John: Yeah, there you go.

    Jon: And so, in college, my radio DJ handle was Johnny X.

    John: Yeah.

    Jon: And so, like X, that’s 10, that’s me, that’s my last name. 17 was the number of Mark Grace who used to play first base for the Chicago Cubs. And he was my favorite player. He actually signed a photo of me when my dad met him in the airport.

    John: Oh, that’s incredible. Yeah, he was great. I’m a huge Cardinals fan, but hat tip to— I mean, that was the Ryne Sandberg and Mark Grace.

    Jon: Andre Dawson.

    John: Andre Dawson. And, oh man, they were fun. Maddux was even there for a little bit.

    Jon: Maddux won his first Cy Young with the Cubs and then they promptly traded him in typical Cubs fashion.

    John: Right? Which is why I’m a Cards fan. That’s how it goes. That’s how it goes. How about do you have a favorite sports team?

    Jon: I mean, my dad grew up in Chicago, so my heart is with the Cubs. Sometimes it’s the Avalanche. Sometimes, if I’m being honest with you, it’s like the Heart Foundation from the WWF.

    John: Oh, now we’re talking. Okay. There we go. That’s a blast from the past. Wow. Yeah.

    Jon: Either the Heart Foundation or the Rockers, or especially when the Heart Foundation would fight the Rockers.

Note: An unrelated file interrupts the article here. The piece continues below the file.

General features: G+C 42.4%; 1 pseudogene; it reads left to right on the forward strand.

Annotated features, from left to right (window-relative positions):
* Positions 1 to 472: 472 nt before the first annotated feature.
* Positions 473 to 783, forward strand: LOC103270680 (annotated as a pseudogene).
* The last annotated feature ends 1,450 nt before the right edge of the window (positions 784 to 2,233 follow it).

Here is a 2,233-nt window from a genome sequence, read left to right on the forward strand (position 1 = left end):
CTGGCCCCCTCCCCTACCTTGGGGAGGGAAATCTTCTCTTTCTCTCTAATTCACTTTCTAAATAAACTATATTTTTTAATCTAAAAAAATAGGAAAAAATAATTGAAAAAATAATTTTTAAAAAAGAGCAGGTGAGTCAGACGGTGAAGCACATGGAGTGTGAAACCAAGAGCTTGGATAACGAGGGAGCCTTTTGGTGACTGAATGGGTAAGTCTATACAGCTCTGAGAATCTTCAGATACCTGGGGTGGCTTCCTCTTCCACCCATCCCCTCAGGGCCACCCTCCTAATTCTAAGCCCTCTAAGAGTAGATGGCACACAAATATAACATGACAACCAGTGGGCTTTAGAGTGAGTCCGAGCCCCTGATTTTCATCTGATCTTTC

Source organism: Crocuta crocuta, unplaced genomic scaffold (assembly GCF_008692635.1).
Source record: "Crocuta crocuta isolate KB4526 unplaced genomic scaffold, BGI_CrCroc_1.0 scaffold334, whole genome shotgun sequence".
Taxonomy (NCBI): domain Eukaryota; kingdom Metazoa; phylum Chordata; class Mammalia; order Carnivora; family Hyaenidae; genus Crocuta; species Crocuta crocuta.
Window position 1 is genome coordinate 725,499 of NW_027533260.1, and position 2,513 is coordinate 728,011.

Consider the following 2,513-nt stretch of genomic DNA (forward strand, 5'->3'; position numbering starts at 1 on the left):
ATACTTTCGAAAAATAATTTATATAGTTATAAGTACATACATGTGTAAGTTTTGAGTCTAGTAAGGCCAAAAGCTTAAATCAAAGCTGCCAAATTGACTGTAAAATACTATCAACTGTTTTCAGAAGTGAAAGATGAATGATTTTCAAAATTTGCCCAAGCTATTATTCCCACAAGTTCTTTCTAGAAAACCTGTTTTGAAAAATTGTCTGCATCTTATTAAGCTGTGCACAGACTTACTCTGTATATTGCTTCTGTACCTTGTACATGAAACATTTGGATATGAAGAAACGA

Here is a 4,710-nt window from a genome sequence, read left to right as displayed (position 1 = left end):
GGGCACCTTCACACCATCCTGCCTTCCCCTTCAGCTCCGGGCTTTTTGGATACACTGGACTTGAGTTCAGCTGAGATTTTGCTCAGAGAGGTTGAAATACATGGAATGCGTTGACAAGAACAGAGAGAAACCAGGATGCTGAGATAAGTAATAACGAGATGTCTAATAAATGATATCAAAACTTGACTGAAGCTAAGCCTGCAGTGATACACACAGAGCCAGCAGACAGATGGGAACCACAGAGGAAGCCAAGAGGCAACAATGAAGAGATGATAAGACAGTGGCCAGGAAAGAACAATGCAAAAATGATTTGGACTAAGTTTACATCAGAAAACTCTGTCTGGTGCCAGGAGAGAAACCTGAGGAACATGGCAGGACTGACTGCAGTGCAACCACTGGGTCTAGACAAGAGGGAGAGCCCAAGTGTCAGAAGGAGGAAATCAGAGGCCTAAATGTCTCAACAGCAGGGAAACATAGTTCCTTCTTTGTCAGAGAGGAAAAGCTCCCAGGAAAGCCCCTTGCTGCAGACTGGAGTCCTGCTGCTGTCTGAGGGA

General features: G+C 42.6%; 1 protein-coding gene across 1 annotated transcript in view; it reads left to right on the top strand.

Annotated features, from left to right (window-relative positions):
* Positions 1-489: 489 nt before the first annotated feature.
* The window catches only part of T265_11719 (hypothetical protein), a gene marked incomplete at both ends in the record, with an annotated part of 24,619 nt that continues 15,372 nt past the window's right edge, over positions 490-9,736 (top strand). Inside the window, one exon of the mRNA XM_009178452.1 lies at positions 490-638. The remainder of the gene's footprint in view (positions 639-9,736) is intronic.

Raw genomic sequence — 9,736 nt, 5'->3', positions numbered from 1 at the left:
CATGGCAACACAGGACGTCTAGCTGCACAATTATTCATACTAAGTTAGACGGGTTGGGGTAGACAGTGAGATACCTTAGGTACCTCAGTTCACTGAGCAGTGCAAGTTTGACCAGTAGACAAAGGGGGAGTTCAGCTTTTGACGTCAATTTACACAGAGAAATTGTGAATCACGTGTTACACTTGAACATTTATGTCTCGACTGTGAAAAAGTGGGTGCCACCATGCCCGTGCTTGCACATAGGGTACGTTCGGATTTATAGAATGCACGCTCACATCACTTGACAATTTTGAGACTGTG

John: Right? Then that’s heaven. That’s heaven right there. Very good. Very good. How about a favorite adult beverage?

    Jon: Right now, it’s a toss-up. If I’m drinking it straight, it’s bourbon. If I’m mixing it, it is gin and blackberry hibiscus soda from Simple Truth.

    John: Oh, wow. Okay.

    Jon: Yeah. It’s one of those seltzers that you can get like from King Soopers. It’s like their, I don’t know, top shelf brand.

    John: From like the Kroger.

    Jon: Yeah, yeah, yeah, exactly.

    John: Yeah.

    Jon: And so, it’s that mixed with gin. It’s phenomenal. It’s been my summer drink.

    John: Very cool. How about a favorite season? Summer, winter, spring, fall?

    Jon: Summer in a landslide.

    John: Oh, wow. Okay.

    Jon: Yeah.

    John: All right.

    Jon: So I’m always a little sad when summer ends because my birthday’s at the end of summer. I know colder weather’s coming. I love wearing less clothes. I hate wearing socks.

    John: Yeah. It’s all downhill from here.

    Jon: Kind of. I always try and make the most out fo summer. So yeah, summer.

    John: Okay. Okay. How about ice cream? In a cup or in a cone?

    Jon: Cone, but I don’t drink a ton of ice cream because it disagrees with my sort of—

    John: Ah, yeah. Okay.

    Jon: …constitution.

    John: All right. Man, the non-dairy is really coming on strong. They have some good ones, some really good ones for sure. How about more oceans or mountains?

    Jon: I gotta go with mountains just because I’m a Colorado native.

    John: Yeah, there you go. Three more. Your computer, a PC or Mac?

    Jon: It’s a PC.

    John: Oh, wow. Okay. I thought I was gonna be going Mac on that one, but you surprised me. Star Wars or Star Trek?

    Jon: Ultimately, not really either. But if I had to pick, I would say Star Trek just because I like that universe a little bit more. I think it speaks to me a little bit more than the Star Wars universe. And like Dave Matthews band fans, the fans of Star Wars I find to be a barrier to entry.